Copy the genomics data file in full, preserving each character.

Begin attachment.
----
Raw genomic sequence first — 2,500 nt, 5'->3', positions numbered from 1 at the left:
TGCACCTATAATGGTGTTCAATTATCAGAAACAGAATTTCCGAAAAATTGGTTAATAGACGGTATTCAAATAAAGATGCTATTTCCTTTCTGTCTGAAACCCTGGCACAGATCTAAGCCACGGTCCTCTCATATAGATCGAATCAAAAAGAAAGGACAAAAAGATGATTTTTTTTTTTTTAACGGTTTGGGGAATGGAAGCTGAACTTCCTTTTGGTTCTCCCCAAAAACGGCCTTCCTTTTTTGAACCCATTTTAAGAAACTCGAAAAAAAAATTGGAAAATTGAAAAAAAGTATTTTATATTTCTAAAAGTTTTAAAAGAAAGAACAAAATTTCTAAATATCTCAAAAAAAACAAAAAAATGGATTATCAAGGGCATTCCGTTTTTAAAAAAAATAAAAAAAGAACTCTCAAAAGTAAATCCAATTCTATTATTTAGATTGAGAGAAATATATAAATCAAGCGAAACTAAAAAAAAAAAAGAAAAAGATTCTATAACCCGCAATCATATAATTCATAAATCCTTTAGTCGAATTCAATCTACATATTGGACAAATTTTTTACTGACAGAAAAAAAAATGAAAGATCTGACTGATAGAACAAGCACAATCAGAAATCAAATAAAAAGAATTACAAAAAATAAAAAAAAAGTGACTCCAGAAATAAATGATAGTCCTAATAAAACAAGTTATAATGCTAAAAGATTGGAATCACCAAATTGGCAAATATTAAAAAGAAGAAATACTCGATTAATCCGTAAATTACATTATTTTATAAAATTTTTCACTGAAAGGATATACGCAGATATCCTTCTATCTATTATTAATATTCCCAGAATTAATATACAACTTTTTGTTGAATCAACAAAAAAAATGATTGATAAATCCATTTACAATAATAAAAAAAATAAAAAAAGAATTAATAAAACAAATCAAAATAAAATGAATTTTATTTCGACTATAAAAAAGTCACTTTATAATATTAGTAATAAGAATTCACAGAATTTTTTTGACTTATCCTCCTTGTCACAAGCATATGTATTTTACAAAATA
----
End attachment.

Raw genomic sequence first — 2,500 nt, 5'->3', positions numbered from 1 at the left:
TGCACCTATAATGGTGTTCAATTATCAGAAACAGAATTTCCGAAAAATTGGTTAATAGACGGTATTCAAATAAAGATGCTATTTCCTTTCTGTCTGAAACCCTGGCACAGATCTAAGCCACGGTCCTCTCATATAGATCGAATCAAAAAGAAAGGACAAAAAGATGATTTTTTTTTTTTTAACGGTTTGGGGAATGGAAGCTGAACTTCCTTTTGGTTCTCCCCAAAAACGGCCTTCCTTTTTTGAACCCATTTTAAGAAACTCGAAAAAAAAATTGGAAAATTGAAAAAAAGTATTTTATATTTCTAAAAGTTTTAAAAGAAAGAACAAAATTTCTAAATATCTCAAAAAAAACAAAAAAATGGATTATCAAGGGCATTCCGTTTTTAAAAAAAATAAAAAAAGAACTCTCAAAAGTAAATCCAATTCTATTATTTAGATTGAGAGAAATATATAAATCAAGCGAAACTAAAAAAAAAAAAGAAAAAGATTCTATAACCCGCAATCATATAATTCATAAATCCTTTAGTCGAATTCAATCTACATATTGGACAAATTTTTTACTGACAGAAAAAAAAATGAAAGATCTGACTGATAGAACAAGCACAATCAGAAATCAAATAAAAAGAATTACAAAAAATAAAAAAAAAGTGACTCCAGAAATAAATGATAGTCCTAATAAAACAAGTTATAATGCTAAAAGATTGGAATCACCAAATTGGCAAATATTAAAAAGAAGAAATACTCGATTAATCCGTAAATTACATTATTTTATAAAATTTTTCACTGAAAGGATATACGCAGATATCCTTCTATCTATTATTAATATTCCCAGAATTAATATACAACTTTTTGTTGAATCAACAAAAAAAATGATTGATAAATCCATTTACAATAATAAAAAAAATAAAAAAAGAATTAATAAAACAAATCAAAATAAAATGAATTTTATTTCGACTATAAAAAAGTCACTTTATAATATTAGTAATAAGAATTCACAGAATTTTTTTGACTTATCCTCCTTGTCACAAGCATATGTATTTTACAAAATA